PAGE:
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Reciprocating compressor

The Problem

reciprocating compressor

A reciprocating air compressor had been in use for several years, both in a workshop and in mobile noise control demonstrations. Noise levels measured 94dB at 1m and clearly noise reduction was required.

The Solution

The noise reductions were all through maintenance.

Initial work involved improving the valve seating. The old valves were observed to have a rough surface and to seal poorly to the casing. New valves were purchased and observed to be similarly rough.

These were then dressed (polished) to achieve a much-improved seal. An oil additive (molybdenum disulphide) was added to the lubricating oil to “smooth out” the surface finish in the cylinder, thus helping to cushion “piston slap”.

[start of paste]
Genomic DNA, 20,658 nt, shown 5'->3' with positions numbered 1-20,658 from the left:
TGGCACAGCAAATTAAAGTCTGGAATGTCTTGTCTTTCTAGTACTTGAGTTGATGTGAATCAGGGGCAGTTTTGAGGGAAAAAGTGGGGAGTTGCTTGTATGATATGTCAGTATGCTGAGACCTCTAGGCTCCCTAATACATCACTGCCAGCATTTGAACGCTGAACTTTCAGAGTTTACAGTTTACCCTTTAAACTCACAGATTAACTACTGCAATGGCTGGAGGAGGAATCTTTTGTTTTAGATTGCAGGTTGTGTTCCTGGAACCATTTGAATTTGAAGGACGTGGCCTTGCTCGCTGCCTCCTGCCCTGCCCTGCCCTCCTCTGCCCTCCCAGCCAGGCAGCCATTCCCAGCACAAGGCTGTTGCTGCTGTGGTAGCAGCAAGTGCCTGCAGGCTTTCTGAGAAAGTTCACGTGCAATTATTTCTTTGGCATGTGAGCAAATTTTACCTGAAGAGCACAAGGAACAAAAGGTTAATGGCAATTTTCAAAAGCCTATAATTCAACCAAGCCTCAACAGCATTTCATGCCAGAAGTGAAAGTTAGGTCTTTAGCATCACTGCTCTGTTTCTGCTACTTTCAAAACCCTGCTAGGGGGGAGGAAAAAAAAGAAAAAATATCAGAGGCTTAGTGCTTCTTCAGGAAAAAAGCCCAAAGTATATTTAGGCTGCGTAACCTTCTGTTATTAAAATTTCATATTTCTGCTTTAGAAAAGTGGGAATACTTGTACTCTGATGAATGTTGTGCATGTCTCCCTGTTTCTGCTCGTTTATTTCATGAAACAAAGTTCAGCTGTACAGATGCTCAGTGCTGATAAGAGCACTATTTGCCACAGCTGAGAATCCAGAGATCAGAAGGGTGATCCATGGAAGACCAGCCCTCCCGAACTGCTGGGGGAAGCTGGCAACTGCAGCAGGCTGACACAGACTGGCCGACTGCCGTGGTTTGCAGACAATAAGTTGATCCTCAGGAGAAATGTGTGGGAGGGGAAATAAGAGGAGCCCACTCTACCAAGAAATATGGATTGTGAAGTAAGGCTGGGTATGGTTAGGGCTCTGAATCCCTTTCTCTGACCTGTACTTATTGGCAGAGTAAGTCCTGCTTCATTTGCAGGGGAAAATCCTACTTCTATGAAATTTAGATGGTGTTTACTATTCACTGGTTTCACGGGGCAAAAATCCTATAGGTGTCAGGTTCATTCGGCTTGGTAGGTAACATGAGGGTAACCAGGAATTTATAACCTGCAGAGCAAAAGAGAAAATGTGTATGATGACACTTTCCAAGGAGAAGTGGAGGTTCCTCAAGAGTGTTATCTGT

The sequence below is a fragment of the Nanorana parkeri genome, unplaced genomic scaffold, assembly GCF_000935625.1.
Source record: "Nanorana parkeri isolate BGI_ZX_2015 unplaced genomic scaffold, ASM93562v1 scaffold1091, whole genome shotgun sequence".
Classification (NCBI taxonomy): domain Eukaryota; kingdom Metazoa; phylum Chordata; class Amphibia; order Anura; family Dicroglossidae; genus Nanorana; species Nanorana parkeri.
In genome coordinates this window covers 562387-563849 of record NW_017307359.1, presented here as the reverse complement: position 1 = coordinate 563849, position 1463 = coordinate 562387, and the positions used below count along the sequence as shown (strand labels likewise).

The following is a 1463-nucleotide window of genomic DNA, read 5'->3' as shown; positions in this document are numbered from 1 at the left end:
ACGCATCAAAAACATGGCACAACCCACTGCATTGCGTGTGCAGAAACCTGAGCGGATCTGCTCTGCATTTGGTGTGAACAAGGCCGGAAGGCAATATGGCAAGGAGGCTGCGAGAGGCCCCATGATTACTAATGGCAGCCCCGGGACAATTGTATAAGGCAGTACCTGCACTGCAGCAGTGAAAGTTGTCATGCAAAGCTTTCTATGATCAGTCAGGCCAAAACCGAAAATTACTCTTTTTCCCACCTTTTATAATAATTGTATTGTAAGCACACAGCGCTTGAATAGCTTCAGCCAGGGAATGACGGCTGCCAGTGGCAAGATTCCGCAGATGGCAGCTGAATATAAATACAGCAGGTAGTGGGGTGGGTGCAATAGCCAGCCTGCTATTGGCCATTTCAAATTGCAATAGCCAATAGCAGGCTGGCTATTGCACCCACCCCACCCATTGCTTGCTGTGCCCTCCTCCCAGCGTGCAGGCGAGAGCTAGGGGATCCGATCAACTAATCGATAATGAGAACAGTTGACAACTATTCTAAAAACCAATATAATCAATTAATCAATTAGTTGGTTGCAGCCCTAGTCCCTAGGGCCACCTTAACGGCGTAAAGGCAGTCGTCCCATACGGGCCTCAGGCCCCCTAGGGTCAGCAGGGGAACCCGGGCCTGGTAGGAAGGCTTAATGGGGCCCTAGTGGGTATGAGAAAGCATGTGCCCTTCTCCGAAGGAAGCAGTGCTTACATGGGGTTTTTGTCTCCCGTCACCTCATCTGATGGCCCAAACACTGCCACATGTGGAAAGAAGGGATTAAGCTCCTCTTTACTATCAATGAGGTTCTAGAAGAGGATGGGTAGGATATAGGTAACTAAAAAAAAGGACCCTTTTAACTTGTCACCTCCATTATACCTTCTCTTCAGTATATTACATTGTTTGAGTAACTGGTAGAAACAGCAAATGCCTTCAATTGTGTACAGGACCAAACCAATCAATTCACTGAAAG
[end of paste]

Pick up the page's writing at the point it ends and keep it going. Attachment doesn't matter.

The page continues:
The Results

The average reverberant noise level was reduced by 6dB to 87dB and the operators’ noise exposures were reduced by 4dB.

The Costs

£150 (2005 rates).

Information supplied by

Worksafe, Department of Consumer and Employment Protection, Western Australia.

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Activity

Noise control technique

Industry

Updated 2010-03-02